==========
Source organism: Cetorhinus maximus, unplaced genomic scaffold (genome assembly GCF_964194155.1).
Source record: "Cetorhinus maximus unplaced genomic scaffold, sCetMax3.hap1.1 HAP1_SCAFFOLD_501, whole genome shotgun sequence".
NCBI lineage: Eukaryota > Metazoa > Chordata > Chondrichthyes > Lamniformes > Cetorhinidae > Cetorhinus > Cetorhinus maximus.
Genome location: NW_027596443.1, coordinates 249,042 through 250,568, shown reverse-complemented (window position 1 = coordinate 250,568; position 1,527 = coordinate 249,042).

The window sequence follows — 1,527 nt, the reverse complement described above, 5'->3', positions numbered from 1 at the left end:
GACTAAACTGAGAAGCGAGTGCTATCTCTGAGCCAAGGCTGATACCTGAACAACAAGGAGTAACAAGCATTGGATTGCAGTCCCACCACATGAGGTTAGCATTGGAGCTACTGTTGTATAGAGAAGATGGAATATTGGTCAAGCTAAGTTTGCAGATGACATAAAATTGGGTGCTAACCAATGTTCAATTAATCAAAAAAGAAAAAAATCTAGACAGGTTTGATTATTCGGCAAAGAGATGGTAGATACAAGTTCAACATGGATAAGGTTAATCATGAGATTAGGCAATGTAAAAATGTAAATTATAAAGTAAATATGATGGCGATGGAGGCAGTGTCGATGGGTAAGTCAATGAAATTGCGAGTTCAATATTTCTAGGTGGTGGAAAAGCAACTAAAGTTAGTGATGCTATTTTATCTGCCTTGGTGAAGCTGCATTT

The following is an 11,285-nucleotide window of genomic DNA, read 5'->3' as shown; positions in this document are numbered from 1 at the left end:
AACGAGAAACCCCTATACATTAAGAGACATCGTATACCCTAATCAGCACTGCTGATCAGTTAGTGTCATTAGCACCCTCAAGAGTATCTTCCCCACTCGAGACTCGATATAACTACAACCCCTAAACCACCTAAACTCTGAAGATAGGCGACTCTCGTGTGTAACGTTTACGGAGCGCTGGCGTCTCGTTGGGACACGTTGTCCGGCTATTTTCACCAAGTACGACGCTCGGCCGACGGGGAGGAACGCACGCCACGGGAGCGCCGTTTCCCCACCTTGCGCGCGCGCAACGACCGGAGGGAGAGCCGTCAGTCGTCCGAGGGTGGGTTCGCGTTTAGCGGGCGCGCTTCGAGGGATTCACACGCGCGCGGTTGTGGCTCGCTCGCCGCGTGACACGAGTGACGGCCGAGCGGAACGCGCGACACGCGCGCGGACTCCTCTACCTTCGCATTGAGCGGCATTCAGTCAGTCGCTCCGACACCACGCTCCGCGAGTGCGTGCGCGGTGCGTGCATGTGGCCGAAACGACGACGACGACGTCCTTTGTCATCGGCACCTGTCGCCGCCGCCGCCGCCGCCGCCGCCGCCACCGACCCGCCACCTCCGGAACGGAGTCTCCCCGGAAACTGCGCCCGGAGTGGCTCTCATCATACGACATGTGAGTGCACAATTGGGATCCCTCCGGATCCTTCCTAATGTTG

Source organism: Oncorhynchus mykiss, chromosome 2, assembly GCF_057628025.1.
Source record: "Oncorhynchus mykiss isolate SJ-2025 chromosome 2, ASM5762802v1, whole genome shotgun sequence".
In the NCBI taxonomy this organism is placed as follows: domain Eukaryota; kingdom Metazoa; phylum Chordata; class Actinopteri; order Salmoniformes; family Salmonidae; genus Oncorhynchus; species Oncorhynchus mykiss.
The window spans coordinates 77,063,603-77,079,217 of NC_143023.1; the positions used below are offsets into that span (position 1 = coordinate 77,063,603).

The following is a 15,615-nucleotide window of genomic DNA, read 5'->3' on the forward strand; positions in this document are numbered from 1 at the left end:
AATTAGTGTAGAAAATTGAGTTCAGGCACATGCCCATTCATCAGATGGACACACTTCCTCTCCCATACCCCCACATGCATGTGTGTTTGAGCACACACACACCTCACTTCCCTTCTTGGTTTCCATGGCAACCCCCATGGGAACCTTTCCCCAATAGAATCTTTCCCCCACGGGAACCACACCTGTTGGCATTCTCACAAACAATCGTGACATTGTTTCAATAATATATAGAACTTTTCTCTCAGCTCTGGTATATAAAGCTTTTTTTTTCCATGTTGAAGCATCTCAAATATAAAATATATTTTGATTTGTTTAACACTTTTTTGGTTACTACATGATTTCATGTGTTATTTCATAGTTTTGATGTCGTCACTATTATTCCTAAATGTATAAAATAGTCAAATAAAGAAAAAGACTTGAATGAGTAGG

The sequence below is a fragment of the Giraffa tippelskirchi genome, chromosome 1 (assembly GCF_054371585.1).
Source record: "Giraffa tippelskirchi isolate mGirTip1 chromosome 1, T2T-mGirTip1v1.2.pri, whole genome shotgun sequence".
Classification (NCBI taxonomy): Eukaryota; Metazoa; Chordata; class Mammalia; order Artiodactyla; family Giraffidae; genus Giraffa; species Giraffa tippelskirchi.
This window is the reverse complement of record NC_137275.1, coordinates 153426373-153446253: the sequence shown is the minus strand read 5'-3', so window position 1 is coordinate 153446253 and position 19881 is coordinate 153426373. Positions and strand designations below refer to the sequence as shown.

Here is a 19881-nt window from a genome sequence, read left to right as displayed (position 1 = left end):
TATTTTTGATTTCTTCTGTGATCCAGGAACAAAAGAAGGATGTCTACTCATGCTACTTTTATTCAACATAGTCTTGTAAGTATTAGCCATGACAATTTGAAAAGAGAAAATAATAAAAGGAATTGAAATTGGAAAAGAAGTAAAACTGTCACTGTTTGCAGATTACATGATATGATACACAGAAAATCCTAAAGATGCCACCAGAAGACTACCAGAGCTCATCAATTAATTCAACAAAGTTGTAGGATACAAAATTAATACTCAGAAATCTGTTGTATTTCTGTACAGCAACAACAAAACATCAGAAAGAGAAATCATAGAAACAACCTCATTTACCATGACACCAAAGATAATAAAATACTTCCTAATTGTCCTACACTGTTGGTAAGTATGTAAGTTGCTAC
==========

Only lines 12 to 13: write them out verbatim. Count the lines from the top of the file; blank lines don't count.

The window spans coordinates 77,063,603-77,079,217 of NC_143023.1; the positions used below are offsets into that span (position 1 = coordinate 77,063,603).

The following is a 15,615-nucleotide window of genomic DNA, read 5'->3' on the forward strand; positions in this document are numbered from 1 at the left end: